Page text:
For women of color, particularly black women, the workplace presents an even more difficult challenge. Black women receive the least amount of support; about 31% of black women said that managers advocate for them for an opportunity, compared to 41% of white women; and, just 28% of black women said managers defend them or their work, compared to 40% of white women. Still, in spite of these challenges, women of color "have higher ambitions to be a top executive than white women," the study found.
"Women face a steeper path to leadership," Rachel Thomas, president of Lean In, said in an interview with CNBC. "Men are not as committed to gender diversity as women, they think their companies are doing better on gender diversity efforts than they are, and we are not going to get to equality unless men are on board."
Men need to develop the awareness and courage to know where gender biases come into play at the workplace, recognize those biases and then hold each other accountable, said Jennifer Brown, founder of Jennifer Brown Consulting. Change surrounding gender biases will happen when men develop a gender lens, Brown added.
"Training is one piece of the strategy" to address gender biases because it builds awareness, said Brown, adding that "everyone has a bias."
"Be open to learning and challenging your biases," Brown said.
"Companies are responsible for creating an inclusive culture," Jones said. She said that structural changes disrupt the unconscious biases, noting that some companies have started to adopt the Rooney Rule, which requires a diverse slate of candidates to be considered before a promotion is made.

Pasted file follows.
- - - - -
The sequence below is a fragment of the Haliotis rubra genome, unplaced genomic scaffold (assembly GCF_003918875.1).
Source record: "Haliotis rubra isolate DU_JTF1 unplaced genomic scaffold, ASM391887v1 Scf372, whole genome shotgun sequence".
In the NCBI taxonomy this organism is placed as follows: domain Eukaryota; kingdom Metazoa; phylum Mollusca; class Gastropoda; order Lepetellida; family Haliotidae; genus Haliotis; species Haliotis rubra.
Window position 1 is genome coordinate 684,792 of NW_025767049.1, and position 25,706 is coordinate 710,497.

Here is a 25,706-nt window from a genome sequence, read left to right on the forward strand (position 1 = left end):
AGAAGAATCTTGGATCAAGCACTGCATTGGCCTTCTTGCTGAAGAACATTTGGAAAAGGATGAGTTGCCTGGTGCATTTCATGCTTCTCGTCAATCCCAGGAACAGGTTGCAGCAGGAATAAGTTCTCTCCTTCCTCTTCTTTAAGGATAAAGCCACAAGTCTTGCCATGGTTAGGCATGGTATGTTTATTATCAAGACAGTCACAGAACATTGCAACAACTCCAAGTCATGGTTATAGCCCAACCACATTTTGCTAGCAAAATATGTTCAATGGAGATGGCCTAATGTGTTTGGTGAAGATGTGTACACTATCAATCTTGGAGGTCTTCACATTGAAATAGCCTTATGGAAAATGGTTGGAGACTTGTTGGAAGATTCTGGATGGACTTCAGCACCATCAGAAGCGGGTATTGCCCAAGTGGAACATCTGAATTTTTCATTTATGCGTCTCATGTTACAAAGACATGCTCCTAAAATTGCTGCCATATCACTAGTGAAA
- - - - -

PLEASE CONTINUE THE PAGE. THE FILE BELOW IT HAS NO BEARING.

In order to see results on the gender diversity front, businesses and leaders must make it a priority. Jones said that managers should be made accountable for progress and should issue diversity reports frequently because bringing transparency to the issue is the only way to create change.
But companies should not expect to solve diversity and inclusion-related issues within a year, said Yee.
"[Companies] have to set up a realistic operating model" to achieve their gender diversity goals, Yee said.
"For some companies, 50-50 is not in any way realistic, so then set a realistic goal," Yee continued. If a company has 20% representation of women, set it at 30%, Yee said, then work backward on what it's going to take to get there, such as fair promotions, policies, recruiting and support for women and men with families.
Tina Shah Paikeday, an executive director at executive search firm Russell Reynolds Associates who advises clients in the area of diversity and inclusion, echoed that sentiment, saying that diversity and inclusion goals and solutions need to be individualized for each company.
"A lot of progress has been made but there is still a lot of work to do," said Paikeday. According to a recent survey by Russell Reynolds, 56% of men and 50% of women say that their organization fosters an inclusive working environment and culture.
But as the Women in the Workplace study shows, plenty of work remains in order to reach parity, and today "the takeaway is that women have a very good assessment of their opportunities in their environment, which aren't strong," said Jones.
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Editors' pick: Originally published Oct. 12.